Kitchen Week – in Snitterfield

When Tom Tansey left Snitterfield near Stratford on Avon in 1888 to travel half way round the world to Geelong in Australia he knew that there was little chance that he would see his family again.  I find that hard to imagine, sixteen years old and never to see your parents, three sisters and brother. again.  Another sister was born the year after he left  but he was to meet her later on as she  also came to Australia.

Letitia Trickett, Geelong, aunt of Tom Tansey

Letitia Trickett, Geelong, aunt of Tom Tansey


One consolation was that he came to live with his Aunt Letitia  – his mother’s sister. She had married Phillip Trickett and settled in Geelong.  But she was a stranger to Tom as she had come to Australia in 1870, two years before Tom was born.

One thing Tom did have though was a photo of the kitchen that he left behind, the kitchen where he had grown up for sixteen years.

kitchen in SnitterfieldThe heart of the kitchen was a Victorian cast iron range- a utility version of the many kinds which were available.  There is a central firebox with a small oven either side and a chain hanging down to suspend a pot or kettle.  Either side of the range was a small warm nook, just the right size for a child.  There are interesting things to speculate on in the image – the lamp,  knickknacks on the mantlepiece, Father’s chair by the fire, bellows to blow the fire, a stool for a child  and what appears to be a curtain

There was a second brick oven outside in the  wash house.  It was there that the Sunday roast and Yorkshire pudding was cooked. The neighbours would bring their dinners to be baked and were charged a penny to help to help pay for the wood – they would also bake pies and tarts for the week.

This kitchen was the place for the weekly Saturday night bath in a tub in front of the fire.

It is where Tom’s mother sat to make rag rugs for the floor.

It is where Tom’s father would sit by the fire to read his Birmingham Weekly Post with a stumpy old clay pipe in his mouth (his nose warmer) and the cat Moses 0n his knee.

It is where Tom’s mother would set out for Gospel Oak to buy their honey and when there having to accept a cup of “tay” which had been strained through the seller’s hessian apron.

It was from this kitchen that Tom would set forth to band practice.

And from here he would also leave to go to school where he learnt his beautiful copperplate handwriting.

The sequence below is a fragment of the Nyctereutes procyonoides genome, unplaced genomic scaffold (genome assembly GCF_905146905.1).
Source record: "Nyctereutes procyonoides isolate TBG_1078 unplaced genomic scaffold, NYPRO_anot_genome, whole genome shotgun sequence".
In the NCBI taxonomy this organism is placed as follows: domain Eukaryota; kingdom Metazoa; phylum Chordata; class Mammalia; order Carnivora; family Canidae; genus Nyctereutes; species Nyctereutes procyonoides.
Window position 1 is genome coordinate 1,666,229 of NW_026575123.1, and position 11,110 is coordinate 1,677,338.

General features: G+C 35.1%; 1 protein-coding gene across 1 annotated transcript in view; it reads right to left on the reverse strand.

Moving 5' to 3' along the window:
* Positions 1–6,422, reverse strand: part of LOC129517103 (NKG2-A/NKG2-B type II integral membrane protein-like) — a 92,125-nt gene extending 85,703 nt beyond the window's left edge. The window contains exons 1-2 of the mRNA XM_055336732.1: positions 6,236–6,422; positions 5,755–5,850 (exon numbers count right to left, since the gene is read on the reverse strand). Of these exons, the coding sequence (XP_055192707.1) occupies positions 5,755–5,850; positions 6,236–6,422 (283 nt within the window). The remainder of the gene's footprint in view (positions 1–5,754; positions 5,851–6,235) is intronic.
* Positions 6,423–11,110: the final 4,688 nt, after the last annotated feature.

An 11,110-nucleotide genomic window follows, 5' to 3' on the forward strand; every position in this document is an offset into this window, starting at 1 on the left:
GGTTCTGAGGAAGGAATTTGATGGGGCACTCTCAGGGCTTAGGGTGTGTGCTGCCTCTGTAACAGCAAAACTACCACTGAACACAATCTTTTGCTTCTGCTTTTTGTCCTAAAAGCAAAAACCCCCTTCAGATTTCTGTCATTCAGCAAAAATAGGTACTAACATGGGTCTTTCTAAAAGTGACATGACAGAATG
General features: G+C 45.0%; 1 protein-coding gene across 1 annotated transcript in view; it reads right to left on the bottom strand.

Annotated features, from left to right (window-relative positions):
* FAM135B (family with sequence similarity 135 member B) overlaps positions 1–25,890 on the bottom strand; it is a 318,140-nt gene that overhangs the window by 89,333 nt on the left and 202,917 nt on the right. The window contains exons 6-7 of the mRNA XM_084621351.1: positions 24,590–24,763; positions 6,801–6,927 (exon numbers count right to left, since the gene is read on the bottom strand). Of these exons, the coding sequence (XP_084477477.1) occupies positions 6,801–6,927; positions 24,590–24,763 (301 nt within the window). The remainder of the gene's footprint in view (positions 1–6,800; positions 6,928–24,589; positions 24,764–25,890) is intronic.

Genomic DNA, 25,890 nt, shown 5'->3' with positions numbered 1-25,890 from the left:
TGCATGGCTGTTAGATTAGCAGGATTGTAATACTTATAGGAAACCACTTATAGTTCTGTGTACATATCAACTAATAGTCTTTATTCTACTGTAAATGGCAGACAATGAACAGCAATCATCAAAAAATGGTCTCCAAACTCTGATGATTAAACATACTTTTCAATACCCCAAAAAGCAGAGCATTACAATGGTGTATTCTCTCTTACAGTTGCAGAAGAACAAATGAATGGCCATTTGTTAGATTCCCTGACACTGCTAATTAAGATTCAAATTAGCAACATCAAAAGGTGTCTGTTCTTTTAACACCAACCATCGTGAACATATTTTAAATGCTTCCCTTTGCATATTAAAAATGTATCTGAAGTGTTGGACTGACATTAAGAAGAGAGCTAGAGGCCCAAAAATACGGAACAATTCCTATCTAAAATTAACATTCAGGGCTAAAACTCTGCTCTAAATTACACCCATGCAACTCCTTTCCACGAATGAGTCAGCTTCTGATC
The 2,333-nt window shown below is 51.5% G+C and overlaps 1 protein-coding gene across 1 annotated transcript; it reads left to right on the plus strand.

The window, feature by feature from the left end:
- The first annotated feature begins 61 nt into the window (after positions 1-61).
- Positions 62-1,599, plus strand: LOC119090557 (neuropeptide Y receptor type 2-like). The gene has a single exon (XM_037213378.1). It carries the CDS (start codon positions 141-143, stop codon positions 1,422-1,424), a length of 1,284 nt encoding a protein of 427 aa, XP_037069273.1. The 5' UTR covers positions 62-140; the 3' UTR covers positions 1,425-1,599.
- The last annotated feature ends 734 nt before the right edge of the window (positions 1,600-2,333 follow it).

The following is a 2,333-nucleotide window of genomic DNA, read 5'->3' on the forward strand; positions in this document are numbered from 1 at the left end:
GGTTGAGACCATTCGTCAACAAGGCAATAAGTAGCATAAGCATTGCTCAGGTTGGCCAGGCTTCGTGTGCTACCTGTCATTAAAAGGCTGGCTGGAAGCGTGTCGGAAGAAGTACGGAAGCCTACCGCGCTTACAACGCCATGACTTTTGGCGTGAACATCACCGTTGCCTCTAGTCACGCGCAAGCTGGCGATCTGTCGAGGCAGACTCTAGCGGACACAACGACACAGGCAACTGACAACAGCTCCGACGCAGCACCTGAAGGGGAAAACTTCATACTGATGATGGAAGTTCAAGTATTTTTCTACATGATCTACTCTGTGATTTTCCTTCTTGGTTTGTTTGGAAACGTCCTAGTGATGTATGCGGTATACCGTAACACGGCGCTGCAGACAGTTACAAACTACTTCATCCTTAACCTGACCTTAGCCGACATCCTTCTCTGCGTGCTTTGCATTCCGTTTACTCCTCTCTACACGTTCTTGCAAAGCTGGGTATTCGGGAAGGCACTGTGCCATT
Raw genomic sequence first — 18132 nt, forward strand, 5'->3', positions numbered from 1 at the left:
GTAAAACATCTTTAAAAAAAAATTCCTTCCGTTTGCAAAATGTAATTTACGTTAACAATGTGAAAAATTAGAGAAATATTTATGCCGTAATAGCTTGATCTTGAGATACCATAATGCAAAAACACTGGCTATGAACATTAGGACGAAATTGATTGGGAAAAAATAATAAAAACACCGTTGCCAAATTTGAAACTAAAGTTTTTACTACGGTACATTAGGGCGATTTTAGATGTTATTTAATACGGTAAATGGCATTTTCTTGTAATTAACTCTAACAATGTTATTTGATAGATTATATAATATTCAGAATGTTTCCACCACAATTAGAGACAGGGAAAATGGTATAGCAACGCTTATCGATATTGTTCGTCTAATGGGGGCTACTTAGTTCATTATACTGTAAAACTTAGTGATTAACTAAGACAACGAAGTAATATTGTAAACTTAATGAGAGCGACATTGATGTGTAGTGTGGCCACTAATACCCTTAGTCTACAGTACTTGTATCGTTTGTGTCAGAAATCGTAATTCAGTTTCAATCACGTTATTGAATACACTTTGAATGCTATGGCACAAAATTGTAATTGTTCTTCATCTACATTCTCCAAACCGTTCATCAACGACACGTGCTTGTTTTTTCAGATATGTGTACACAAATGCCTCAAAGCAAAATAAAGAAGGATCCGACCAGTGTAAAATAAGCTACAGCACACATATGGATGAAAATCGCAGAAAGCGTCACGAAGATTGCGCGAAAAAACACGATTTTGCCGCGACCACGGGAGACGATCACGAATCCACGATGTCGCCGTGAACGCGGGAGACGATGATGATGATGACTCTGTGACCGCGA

The details of life in the kitchen came from Ellen (Nin) Tansey (1889-1975), Tom’s sister who came to Australia as a war widow in 1920, to remarry and settle in Sydney.

More kitchen related stories can be found through this week’s Sepia Saturday bloggers.



15 thoughts on “Kitchen Week – in Snitterfield

  1. La Nightingail

    You wrote a good tour through that family kitchen, but what I really noticed in the middle of it all was a fine tablecloth on the table. I would have expected the table to be bare, but mom, it seems, had other ideas! Great post & right on theme.


  2. Joan

    So much information in a few words and a photo. i think one could spend hours looking at the photo and pondering this thing and that — and especially why Tom brought the photo of the kitchen with him — or perhaps this was just one of many photos. Nice post, spot on!


  3. gluepot

    I think it would have been pretty unusual for anyone to have had a photograph of their kitchen in the 1880s. What a treasure to have.


  4. postcardy

    It is interesting and unusual to see a photo of a genuine old kitchen. I always wonder how close to reality the recreations of old kitchens in historic houses really are.


  5. jofeath

    Amazing that that photo was taken before 1888, as apart from studio portraits there was surely no flash photography for indoor shots back then. I wonder why/how it was taken, and is that a crack or something hanging down from the ceiling?


  6. hmchargue

    I’ll add my amazement to the rest here about the date of the photo. Tells a lot about life back then. Interesting that the outside oven was available for others to use. I know they did this in Italy with the baker’s ovens…everyone brought their lasagne’s and other casserole type dishes and shared the heat.


  7. Barb Rogers

    Fun to read about the kitchen, which must have been special for a photograph to have been taken…and then your knowledge of how the outside and inside stoves were used…incredible. But I think that perhaps the table cloth was added just for the picture, and when the family ate there they may not have had such a decorative item to soil with spills…just a guess.



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